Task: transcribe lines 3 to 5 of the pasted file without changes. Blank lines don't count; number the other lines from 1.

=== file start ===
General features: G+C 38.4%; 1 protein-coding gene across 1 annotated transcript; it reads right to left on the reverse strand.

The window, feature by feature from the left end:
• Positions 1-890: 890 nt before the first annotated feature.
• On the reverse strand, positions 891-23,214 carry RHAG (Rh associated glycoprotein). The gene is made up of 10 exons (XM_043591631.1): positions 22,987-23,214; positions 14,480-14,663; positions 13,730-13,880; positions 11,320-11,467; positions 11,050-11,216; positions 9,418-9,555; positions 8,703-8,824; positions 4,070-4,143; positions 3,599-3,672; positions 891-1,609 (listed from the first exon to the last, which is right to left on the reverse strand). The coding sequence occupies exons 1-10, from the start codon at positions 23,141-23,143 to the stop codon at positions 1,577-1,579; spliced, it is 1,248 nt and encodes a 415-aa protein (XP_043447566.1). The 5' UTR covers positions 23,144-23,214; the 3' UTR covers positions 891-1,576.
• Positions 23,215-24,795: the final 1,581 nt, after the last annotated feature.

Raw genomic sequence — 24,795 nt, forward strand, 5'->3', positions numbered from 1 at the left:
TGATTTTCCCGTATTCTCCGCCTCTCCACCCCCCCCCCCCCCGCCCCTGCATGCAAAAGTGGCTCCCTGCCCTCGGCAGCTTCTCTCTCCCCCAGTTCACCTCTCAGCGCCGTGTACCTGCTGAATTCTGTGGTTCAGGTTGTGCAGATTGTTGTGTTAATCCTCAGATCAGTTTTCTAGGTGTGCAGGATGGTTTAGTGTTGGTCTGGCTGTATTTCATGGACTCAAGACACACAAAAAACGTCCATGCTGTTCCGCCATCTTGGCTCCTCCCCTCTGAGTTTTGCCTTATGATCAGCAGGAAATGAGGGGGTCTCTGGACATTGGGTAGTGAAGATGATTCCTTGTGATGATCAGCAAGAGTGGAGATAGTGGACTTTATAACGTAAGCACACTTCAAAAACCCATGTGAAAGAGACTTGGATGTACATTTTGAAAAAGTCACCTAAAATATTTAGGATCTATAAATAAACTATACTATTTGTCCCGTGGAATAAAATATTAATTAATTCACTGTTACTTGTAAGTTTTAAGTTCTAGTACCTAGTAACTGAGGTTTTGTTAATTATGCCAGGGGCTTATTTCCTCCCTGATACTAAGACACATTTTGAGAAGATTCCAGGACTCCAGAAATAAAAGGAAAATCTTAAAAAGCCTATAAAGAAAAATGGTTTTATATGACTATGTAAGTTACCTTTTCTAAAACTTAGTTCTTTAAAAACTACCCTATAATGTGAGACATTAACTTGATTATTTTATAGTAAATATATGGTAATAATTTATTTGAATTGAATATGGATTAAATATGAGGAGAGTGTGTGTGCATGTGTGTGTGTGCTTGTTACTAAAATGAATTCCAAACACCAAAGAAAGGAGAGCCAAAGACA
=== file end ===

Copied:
• Positions 1-890: 890 nt before the first annotated feature.
• On the reverse strand, positions 891-23,214 carry RHAG (Rh associated glycoprotein). The gene is made up of 10 exons (XM_043591631.1): positions 22,987-23,214; positions 14,480-14,663; positions 13,730-13,880; positions 11,320-11,467; positions 11,050-11,216; positions 9,418-9,555; positions 8,703-8,824; positions 4,070-4,143; positions 3,599-3,672; positions 891-1,609 (listed from the first exon to the last, which is right to left on the reverse strand). The coding sequence occupies exons 1-10, from the start codon at positions 23,141-23,143 to the stop codon at positions 1,577-1,579; spliced, it is 1,248 nt and encodes a 415-aa protein (XP_043447566.1). The 5' UTR covers positions 23,144-23,214; the 3' UTR covers positions 891-1,576.
• Positions 23,215-24,795: the final 1,581 nt, after the last annotated feature.